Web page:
The bartender took a liking to one of my friends and even made a special drink named after her. I think that’s where things started to go downhill. For the next few hours the bar morphed into the Bermuda Triangle.

First, I look over and see my friend standing next to that guy who sells the roses at all the clubs. Then I realized, she’s not so much standing next to him as making out with him. Have you ever seen this guy! He’s pushing five decades, at that’s the least of his problems. I grab her away.

“Where you just making out with the flower guy!” I screamed. “Ohhh, I thought no one saw that,” she cowered.

“I did. Cut the shit.” That took care of that problem, or so I thought.

Every time I looked over, another one of my friends had a rose. Where were all these free roses coming from? I knew my friends would never buy them … one quick glance over at the flower man answered that question. There was my friend, making out with him for the (I counted the roses, one, two, three, four,) fifth, yes the fifth time. That’s nice. Prostituting yourself for half dead flowers. That’s special.

Night 4: Roxanne- Adams Morgan

The greatest drunken activity, besides the obvious, is definitely karaoke. And the best place for drunk karaoke is definitely Roxanne. You won’t find it listed in any entertainment guides, and I had never seen it until my friends and I stumbled in there early this semester.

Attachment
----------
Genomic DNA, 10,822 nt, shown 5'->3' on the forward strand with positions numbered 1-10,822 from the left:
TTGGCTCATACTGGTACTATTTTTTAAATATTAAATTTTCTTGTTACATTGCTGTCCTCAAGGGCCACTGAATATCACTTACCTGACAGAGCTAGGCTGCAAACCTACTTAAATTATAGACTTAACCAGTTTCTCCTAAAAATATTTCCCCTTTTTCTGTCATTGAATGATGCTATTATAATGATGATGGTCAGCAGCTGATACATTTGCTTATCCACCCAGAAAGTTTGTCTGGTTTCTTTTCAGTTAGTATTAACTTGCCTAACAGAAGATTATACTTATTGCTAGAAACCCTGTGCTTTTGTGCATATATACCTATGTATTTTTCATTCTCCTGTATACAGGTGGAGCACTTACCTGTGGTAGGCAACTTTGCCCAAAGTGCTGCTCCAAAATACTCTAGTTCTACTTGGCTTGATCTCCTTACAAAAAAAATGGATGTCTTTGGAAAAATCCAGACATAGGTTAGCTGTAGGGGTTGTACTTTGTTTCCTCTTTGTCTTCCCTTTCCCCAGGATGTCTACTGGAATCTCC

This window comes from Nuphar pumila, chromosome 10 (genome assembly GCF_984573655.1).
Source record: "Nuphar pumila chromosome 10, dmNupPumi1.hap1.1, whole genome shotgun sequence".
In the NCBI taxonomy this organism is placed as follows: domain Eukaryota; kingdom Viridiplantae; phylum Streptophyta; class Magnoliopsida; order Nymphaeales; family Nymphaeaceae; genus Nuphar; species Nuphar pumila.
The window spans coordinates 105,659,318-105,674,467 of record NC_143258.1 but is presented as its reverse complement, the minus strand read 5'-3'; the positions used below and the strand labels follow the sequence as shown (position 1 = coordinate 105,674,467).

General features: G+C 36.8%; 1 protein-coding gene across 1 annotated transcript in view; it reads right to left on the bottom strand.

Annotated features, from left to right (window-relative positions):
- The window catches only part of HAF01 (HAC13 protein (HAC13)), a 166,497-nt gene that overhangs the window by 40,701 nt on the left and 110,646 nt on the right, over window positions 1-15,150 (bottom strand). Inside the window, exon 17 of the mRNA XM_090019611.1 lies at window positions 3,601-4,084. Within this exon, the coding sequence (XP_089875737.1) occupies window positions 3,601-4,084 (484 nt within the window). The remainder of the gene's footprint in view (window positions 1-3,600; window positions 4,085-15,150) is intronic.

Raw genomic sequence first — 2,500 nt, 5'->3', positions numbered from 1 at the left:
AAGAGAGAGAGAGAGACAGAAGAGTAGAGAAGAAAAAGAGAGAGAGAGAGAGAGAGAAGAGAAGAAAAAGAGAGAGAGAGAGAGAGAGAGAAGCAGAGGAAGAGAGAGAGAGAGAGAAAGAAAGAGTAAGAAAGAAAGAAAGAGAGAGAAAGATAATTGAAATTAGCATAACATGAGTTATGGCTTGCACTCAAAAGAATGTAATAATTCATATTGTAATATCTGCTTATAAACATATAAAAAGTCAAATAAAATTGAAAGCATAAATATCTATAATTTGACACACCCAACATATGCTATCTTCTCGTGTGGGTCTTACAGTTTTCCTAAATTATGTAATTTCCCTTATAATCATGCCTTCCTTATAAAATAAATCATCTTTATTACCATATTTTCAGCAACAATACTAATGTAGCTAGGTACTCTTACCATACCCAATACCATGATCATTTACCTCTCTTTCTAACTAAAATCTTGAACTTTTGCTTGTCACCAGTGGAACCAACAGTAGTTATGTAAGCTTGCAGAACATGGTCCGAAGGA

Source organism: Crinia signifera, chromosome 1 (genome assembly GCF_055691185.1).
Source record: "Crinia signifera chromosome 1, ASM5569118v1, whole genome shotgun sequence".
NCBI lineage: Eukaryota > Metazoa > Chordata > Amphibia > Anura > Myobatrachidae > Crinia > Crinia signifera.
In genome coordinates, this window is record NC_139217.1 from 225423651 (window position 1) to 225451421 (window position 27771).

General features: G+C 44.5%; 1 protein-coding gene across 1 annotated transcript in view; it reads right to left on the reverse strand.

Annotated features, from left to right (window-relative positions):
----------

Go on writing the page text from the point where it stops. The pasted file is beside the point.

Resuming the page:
My biggest complaint about karaoke is that you have to sit around like a jerk waiting for your song while other drunk people sing. Don’t people know that while my friends and I are funny when we are publicly drunk, everyone else is just annoying?

But at Roxanne people dance to the songs while they’re waiting. And the singers aren’t on a stage or anything, they’re right in the midst of everything. It’s like one big mess in the basement of a bar.

Things got messy pretty quickly as we ran in and put our names on the already lengthy list. We seemed to think that every group wanted us to sing with them, so we joined in on every song. When our tune, “Ain’t no Mountain High Enough,” finally came up, we fashioned a little dance that involved waving our hands over our heads on the word high, and swinging them below our knees on the word low. The whole bar joined in. Sweet.

Just when we thought the night couldn’t get any better, we found an old Jeep seat someone left on the sidewalk. Why would anyone leave such a treasure? We looked around and scooped it up before anyone else could claim it. My friend opened the front door to the cab, placed the Jeep seat in the taxi, sat on it, and calmly told the cabby our address. He looked at us like it was odd to be bringing our own upholstery on our ride home. Some people just don’t get it.